The men are helpless in the open water, clinging to floating debris, tossed by the rolling ocean waves. Several large fishing ships circle. None of the victims have life jackets, but no one makes a move to help. This isn’t a rescue.
A voice, off camera, shouts in Mandarin: “In the front, to the left! What are you doing?” Then: “Fire! Fire! Fire!”
Bullets spray the water around one flailing man. One round catches him. His body stills. Blood plumes in the blue ocean. Later, deckhands laugh and pose for photos.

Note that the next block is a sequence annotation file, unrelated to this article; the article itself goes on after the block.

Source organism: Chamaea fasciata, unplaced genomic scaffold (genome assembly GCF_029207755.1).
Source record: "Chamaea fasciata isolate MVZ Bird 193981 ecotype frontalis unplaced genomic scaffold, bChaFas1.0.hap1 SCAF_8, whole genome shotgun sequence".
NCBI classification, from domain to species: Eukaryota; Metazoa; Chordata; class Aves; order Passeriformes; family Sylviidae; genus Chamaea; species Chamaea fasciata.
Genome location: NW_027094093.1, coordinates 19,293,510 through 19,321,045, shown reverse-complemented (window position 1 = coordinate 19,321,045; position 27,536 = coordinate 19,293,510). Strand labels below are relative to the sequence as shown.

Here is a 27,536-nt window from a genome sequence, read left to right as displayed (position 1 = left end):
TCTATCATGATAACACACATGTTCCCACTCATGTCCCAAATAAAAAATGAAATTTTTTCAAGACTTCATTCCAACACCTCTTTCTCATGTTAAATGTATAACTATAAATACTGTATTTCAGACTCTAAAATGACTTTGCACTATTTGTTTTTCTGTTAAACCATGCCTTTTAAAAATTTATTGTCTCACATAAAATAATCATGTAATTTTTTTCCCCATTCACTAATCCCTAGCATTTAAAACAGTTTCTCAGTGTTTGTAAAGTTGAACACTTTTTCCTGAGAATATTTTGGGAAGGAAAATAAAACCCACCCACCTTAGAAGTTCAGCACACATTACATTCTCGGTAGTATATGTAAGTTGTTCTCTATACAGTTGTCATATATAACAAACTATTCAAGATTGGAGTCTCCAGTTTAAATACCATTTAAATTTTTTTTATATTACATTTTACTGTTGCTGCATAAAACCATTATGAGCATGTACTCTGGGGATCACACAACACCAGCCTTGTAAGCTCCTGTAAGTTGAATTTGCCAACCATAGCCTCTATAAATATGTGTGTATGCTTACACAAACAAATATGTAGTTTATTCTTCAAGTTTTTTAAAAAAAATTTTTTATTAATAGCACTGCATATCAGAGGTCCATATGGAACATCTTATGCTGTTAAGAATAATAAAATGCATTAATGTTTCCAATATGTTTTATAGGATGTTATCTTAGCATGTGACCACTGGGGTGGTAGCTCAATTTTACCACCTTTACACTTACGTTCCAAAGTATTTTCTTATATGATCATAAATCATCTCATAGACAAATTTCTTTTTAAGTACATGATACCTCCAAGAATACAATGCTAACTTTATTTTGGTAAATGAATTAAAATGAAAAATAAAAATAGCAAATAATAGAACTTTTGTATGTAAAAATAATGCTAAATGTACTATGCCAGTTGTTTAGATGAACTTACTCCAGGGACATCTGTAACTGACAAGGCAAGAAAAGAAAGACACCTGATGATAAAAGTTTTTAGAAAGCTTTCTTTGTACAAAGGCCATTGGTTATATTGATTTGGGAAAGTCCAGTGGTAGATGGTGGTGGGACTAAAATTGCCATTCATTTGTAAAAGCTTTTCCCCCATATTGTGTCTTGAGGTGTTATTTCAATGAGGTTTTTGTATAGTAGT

Grainy video of the 2012 killings, which shows the systematic slaughter of at least four men in the Indian Ocean, has been circulating in the darker corners of the Internet for more than seven years. Now, authorities in Taiwan have arrested a suspect: a 43-year-old Chinese national whom they believe to be the man who shouted the orders to kill. Investigators hope he leads them to others.
But the case, which is still unfolding, shows the challenge of prosecuting crimes on the high seas. There were at least four tuna longliner ships on the scene of an incident that unfolded over more than 10 minutes in broad daylight. But no law required any of the dozens of witnesses to report the killings — and no one did. Law enforcement in the open ocean is limited, and jurisdiction is complicated. Authorities learned of the killings only when the video turned up on a cellphone left in a taxi in Fiji in 2014.